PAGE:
Shoulder impingement is a disorder of the rotator cuff; a band of muscle and tendon around the top of your arm. Spurs of bone or thickening of the ligament may develop over time and cause rubbing of the tendon, and thickening/scarring of the tendon covering (bursa). This causes a painful condition that is called impingement syndrome or subacromial impingement.
Causes of impingement include:
• Injury (e.g. falling onto your hand or elbow), repetitive use of the arms overhead, and age-related ‘wear and tear’ can all cause a swollen, thickened or torn tendon
• The fluid-filled sac (bursa) between the tendon and acromion (the bone at the end of your shoulder blade) becomes irritated and inflamed (known as bursitis) because of an injury or through overuse of your shoulder
• The acromion is misshapen/irregular, crowding into the space needed by the tendon, pinching or trapping the tendon when your arm is raised
• There are bony growths (spurs) on the acromion which can develop as you get older.
• Calcification can build up in the rotator cuff tendons
Subacromial impingement can happen without warning or begin gradually. If you have shoulder impingement you may feel:
• Pain in the top and on the outside of your shoulder
• Sudden pain when your arm is raised, especially above your head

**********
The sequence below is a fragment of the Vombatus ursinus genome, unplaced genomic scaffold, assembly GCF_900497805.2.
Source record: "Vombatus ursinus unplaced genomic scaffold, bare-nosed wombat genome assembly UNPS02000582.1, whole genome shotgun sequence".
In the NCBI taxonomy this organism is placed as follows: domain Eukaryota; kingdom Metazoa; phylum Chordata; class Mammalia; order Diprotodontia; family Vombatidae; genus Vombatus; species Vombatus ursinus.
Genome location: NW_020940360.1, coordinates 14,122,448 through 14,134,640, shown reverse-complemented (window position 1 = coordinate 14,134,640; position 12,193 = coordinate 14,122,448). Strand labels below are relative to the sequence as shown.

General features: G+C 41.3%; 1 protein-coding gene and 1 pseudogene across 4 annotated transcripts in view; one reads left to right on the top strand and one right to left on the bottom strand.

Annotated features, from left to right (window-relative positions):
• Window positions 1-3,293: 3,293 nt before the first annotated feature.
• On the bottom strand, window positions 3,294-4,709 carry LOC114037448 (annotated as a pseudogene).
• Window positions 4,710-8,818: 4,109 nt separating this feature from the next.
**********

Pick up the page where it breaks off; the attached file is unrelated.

• Pain or aching at night
• Pain or weakness when throwing a ball or placing your arm behind your back
Your consultant will discuss your symptoms with you and perform a medical examination, which could involve asking you to carry out certain movements with your arms, hands and shoulders. This may be followed by an X-ray, MRI or ultrasound scan
Non-surgical treatment: Home care with rest using an ice pack to help reduce the pain and any swelling. Your consultant may talk about ‘activity modification’ (avoiding the things that cause you pain). Medication, including anti-inflammatory drugs or steroid injections, as recommended by your doctor. Physiotherapy for around six weeks.
Surgery: Your consultant may recommend an operation if other treatments fail. Minimally invasive keyhole (arthroscopic) surgery is performed to remove the bone spurs and inflamed bursa and to release the ligament over the tendon that is causing painful rubbing. This is called a subacromial decompression. This is performed as a day-case operation (you come into hospital on the day of surgery and go home on the same day).
This depends on the type of treatment you’ve had, but can take from between 4 and 8 weeks, if you’ve had surgery. Your consultant will be able to advise you on this.
When can I return to normal activities?